Thursday, 14 January 2010

Troy Paiva's Night Vision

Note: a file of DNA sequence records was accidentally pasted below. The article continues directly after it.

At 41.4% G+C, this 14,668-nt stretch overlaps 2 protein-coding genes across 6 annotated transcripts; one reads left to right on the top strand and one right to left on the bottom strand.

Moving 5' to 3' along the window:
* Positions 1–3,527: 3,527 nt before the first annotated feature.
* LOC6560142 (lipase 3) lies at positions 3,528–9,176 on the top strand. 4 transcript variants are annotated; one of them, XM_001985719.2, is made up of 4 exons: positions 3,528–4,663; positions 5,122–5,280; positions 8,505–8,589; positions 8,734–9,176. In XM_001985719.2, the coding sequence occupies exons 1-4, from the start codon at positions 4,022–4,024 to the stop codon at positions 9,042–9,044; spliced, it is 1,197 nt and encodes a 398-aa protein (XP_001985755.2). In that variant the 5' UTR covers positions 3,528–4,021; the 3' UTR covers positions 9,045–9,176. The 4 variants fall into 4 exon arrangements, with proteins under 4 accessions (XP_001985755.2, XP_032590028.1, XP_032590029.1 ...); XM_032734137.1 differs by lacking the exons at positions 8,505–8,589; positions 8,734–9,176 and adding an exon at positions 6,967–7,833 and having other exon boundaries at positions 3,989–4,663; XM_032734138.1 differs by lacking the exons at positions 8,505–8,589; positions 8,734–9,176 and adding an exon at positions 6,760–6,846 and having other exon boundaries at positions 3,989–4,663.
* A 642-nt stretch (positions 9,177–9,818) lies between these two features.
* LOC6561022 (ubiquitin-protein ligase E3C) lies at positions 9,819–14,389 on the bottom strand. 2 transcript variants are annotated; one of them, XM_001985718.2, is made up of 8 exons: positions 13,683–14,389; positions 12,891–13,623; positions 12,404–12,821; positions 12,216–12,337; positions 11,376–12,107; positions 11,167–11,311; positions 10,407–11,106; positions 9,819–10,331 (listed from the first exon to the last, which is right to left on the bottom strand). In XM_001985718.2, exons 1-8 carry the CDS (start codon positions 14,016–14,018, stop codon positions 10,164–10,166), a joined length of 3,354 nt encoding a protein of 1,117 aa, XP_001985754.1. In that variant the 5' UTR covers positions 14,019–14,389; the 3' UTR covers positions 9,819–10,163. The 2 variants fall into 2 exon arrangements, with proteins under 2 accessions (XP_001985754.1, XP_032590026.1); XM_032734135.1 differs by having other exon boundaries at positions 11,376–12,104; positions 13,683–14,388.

Recently, I updated my Facebook fanpage  status, saying that whilst I liked looking at awe-inspiring landscapes I have never had the urge to photograph them. Cityscapes however, are a different flashcard of pixels. Cities excite me. I love the architecture, the inhabitants running around like loonies each with their own agenda, the vibes, the creative buzz. The sleaze!  So, when I stumbled across the website of Troy Paiva, I knew I had found a place where the landscape was photographed in such a way as to combine the two and snare my interest completely. Troy is an UrbEx (Urban Exploration) photographer. His photographs capture part of America’s recent past that has been forgotten and left to decay slowly - and beautifully- under the sun of the deserts and arid lands of California, Arizona, Texas and Utah. But These are ordinary documentary images. They are shot at night and Troy carefully and ingeniusly paints colour onto his subjects with gelled lights. The effect is amazing. One can see that long exposures have blurred the stars and smeared the clouds. Palm fronds meld into the night time skies. Silver moonlight and harsh shadows fill many of his stark vistas. Abandoned cars and trucks, airplane ‘boneyards’, gas stations that pumped out petrol in another era, and stations that haven’t seen a train in many a decade. You can almost see the ghosts of people going about their business. I love old Americana. And I’m a sucker for old American cars and it is this gallery on Troy’s site that really appeals to me and why I bought this book. I would have been content with a book of cars but the vehicles are outnumbered by the buildings. So what. I still wasn’t disappointed. I can still go back and look at the gallery until he takes it down. Don't by the way. To think that Troy doesn’t use lightstands or any accoutrements that might hamper him getting into and out of his locations fast is mind boggling. According to the book, he uses one strobe and a lot of flashlights - which I take to means torches. Everything fits into a daysack. I have to say that Paiva’s images have given me more pleasure than any I can think of for a long time. I dived straight onto Amazon and bought this book after seeing it on his website. Marvellous. I pretty much know that when I have some cash for books this one will be at the top of the list.

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